"There is a Great Divide in the realm of information technology. I'm not talking about Windows versus Linux or Java versus .NET-no, nothing like that. The gap I'm referring to is between software developers and the people who manage them - what I call hackers and suits.
Let's clarify one thing first: The word hacker is used in at least three senses. There is the Hollywood sense of a kind of "digital burglar" (more properly called a cracker); there is the sense of a person who throws software together quickly and without skill or caution; and finally there is the "true" sense of the word: a craftsman who is a master at what he does, knowledgeable and capable.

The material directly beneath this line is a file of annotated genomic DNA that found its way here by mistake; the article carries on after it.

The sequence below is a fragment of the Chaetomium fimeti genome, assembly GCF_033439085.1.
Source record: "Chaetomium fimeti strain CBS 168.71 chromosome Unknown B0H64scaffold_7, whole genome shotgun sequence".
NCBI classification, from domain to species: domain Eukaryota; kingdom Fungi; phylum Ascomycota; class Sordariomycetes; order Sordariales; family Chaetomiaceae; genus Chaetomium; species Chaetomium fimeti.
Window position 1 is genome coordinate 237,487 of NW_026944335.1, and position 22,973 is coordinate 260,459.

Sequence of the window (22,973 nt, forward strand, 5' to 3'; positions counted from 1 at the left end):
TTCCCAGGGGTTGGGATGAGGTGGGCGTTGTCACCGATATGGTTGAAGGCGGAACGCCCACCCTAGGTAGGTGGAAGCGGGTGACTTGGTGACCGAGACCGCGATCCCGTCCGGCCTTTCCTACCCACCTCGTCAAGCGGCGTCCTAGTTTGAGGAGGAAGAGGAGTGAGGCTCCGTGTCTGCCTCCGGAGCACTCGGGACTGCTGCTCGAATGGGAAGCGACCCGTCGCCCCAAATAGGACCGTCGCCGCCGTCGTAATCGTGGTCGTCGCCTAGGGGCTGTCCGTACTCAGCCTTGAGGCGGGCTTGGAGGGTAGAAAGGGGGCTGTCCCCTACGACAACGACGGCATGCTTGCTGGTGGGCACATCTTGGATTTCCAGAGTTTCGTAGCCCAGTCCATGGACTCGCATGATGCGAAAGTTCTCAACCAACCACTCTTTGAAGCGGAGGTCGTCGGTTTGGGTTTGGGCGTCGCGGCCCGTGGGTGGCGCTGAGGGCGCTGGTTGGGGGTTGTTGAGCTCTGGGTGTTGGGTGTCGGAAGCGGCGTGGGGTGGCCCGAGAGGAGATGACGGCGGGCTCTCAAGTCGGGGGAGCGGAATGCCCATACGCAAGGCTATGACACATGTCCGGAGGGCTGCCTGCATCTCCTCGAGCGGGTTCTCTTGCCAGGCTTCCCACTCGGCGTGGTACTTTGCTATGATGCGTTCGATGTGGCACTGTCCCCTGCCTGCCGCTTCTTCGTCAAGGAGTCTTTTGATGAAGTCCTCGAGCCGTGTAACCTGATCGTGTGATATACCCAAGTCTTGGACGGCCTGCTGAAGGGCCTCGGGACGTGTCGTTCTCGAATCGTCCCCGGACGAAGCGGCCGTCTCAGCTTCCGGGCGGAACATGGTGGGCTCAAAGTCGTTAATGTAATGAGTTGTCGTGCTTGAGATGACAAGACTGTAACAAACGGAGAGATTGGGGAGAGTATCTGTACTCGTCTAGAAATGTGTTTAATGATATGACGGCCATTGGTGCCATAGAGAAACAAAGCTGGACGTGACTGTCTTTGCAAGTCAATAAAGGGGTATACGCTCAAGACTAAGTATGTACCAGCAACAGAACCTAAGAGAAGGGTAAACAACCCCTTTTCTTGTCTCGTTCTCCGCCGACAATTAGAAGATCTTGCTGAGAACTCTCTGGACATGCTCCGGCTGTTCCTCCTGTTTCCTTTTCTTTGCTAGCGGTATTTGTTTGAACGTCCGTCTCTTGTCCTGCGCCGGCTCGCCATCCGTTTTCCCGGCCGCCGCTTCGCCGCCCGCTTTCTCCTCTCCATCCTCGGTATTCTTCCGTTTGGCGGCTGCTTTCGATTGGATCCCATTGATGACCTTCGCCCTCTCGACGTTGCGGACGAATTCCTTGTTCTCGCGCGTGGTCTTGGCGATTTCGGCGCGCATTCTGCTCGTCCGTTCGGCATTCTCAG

It's the third sense I'm concerned with here. If you're unfamiliar with this usage, refer to the Jargon File or even better, read Paul Graham's excellent essay "Hackers and Painters."
And what is a "suit"? Well, if you don't know what one is, you might be one. The term is common (though not universal) slang for a manager - deriving, of course, from the contrast in dress code. In many or most firms, developers are permitted to dress casually. Managers tend to wear suits - in some cases even appearing to like wearing them - and this sometimes puts developers on their guard.
This article has been difficult to write; it is not dispassionate or unbiased. I am a senior developer with no management background, which places me firmly in one camp. But honesty compels me to admit that neither side is wholly right or wholly wrong in its attitudes. There are certainly things that hackers can learn from suits, and vice versa. The gap can be bridged - has to be bridged - if a department is to run smoothly."
Article Link: http://www.itworld.com/Career/2009/071022hackerssuits/